The challenge of separating emulsified oil from oil/water mixture has sparked enormous research interests in developing advanced membrane technology. One of the most crucial elements to achieve high separating efficiency lies in the design of unique interfacial properties of membranes. Herein, we present a surface-programmable membrane for separating oil-water emulsion based on contrast wetting strategy. Additionally, owing to the precise control on the surface chemistry and microstructures of membranes, the hybrid membrane not only separates the oil-water mixture with high efficiency (>99.2%), but also demonstrates versatility for multiple applications, e.g., heavy metal removal. This research opens up new opportunities in developing multifunctional membrane-based materials.
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    The Topological Character of Smectics
    (Georgia Institute of Technology, 2018-04-18) Kamien, Randy ; Soft Matter Incubator ; Center for the Science and Technology of Advanced Materials and Interfaces
    Though the systematic use of topology to understand defects in ordered matter is now nearly 50 years old, the original work failed to completely characterize systems with broken translational order, i.e., crystals. Smectics are the simplest example of crystals and we have employed new mathematical tools to study and classify the allowed point and line defects in them. The theory reduces to the time-honored homotopy theory if we ignore the periodic order of the smectic but offers a refinement -- though the smectic can support all the defect structure and algebra of the nematic phase that sits above it, the defects have further structure that we have uncovered. This has allowed us to understand previously open puzzles, including the nature of composite dislocations in smectics.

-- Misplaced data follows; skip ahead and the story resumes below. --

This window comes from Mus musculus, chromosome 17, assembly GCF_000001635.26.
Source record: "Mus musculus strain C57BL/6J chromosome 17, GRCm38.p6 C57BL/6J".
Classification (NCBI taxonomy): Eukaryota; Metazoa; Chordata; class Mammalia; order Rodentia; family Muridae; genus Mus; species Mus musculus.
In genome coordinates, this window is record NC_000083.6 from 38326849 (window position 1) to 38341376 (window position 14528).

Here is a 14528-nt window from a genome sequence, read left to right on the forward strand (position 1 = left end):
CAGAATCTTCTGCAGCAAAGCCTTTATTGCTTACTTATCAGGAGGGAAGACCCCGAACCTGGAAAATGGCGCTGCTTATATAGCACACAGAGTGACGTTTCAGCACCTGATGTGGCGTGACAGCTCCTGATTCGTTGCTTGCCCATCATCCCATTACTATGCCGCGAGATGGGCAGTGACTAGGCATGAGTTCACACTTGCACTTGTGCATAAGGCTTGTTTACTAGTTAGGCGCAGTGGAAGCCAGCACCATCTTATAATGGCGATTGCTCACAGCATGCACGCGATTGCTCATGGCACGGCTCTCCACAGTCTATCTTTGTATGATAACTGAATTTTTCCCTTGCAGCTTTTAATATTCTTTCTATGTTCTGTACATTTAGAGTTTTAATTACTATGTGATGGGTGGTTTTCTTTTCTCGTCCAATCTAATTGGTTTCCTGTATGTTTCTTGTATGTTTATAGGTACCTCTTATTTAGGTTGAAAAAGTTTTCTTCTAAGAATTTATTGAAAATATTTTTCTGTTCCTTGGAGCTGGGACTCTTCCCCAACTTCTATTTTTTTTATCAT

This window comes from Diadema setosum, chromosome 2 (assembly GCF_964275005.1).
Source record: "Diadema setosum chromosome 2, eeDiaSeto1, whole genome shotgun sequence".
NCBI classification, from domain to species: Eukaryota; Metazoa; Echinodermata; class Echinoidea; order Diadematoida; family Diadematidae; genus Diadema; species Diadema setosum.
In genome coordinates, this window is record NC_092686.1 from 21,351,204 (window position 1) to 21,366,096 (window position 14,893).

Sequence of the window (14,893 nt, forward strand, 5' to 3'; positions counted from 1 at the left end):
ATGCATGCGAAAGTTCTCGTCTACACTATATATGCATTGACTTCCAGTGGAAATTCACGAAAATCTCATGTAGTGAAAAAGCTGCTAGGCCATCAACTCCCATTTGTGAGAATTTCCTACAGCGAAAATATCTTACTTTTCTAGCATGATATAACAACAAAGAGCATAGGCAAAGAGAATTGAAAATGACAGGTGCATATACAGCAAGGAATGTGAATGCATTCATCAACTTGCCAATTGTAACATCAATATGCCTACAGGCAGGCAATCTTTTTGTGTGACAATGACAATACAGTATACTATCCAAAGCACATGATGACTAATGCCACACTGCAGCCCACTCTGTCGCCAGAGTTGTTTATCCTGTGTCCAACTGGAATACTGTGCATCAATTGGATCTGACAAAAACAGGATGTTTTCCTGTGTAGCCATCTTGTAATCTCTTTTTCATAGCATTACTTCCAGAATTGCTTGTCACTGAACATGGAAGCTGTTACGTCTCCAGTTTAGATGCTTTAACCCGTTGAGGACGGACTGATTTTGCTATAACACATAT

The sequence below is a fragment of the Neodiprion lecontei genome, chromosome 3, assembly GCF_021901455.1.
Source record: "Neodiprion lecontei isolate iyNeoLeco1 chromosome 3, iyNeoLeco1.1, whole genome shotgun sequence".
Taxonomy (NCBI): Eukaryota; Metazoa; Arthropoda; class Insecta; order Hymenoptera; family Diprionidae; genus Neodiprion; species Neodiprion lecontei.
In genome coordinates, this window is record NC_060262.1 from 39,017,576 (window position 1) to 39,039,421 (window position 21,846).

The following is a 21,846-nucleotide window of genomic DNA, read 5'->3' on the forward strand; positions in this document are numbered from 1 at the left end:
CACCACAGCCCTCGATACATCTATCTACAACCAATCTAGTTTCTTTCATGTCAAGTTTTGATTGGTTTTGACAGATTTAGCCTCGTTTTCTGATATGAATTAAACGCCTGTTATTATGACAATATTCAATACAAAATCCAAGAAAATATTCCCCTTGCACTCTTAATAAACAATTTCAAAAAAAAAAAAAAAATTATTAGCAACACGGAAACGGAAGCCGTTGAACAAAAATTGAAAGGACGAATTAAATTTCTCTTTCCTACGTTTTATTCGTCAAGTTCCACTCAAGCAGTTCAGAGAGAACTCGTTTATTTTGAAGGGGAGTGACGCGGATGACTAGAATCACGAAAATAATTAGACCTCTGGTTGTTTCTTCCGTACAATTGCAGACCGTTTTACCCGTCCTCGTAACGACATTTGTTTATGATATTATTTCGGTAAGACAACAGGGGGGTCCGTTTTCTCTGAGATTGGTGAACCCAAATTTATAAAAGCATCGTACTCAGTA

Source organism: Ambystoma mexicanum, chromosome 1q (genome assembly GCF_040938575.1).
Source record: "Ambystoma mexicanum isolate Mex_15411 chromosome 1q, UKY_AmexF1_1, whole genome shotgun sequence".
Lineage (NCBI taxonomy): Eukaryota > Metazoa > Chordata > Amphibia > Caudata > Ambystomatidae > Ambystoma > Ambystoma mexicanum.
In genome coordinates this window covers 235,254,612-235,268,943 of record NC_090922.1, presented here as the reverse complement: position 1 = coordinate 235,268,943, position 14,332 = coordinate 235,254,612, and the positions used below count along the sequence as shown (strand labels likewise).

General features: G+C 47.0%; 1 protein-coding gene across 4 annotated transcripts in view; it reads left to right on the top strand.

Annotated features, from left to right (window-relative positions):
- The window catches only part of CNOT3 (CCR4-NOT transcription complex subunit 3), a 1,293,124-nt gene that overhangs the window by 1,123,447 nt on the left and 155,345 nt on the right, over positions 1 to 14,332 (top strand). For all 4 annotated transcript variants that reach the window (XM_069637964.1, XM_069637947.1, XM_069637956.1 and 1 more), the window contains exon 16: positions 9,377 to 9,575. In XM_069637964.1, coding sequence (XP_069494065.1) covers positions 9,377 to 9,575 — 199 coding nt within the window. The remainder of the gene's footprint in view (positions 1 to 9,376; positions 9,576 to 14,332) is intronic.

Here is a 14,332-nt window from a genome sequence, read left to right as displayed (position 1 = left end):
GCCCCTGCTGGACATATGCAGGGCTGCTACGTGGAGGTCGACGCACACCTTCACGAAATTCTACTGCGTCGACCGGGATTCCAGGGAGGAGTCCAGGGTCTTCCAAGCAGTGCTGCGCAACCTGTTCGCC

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    Geometric Underpinnings of Auxetic Behavior
    (Georgia Institute of Technology, 2018-04-18) Streinu, Ileana ; Soft Matter Incubator ; Center for the Science and Technology of Advanced Materials and Interfaces
    In materials science, auxetic behavior is characterized by negative Poisson's ratios. We have recently developed a purely geometric theory of auxetic behavior for periodic framework materials. In this talk I will present the main ideas (rooted in rigidity theory) as well as the algorithmic consequences, which lead to efficient methods for detecting the local (infinitesimal) behavior. The design of novel two dimensional auxetic structures is facilitated by our theory of expansive mechanisms, fully characterized as periodic pseudo-triangulations. I will conclude with some recent results for designing three dimensional auxetic structures. Joint work with Ciprian Borcea, Rider University.
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    New Results for Old Physics: Critical Phenomena for Colloids in Microgravity
    (Georgia Institute of Technology, 2018-04-19) Weitz, Dave ; Soft Matter Incubator ; Center for the Science and Technology of Advanced Materials and Interfaces
    This talk will describe results from experiments conducted in the absence of gravitational forces allowing the effects very delicate interactions between colloidal particles to be explored. The behavior very close to the boundary of spinodal decomposition will be described.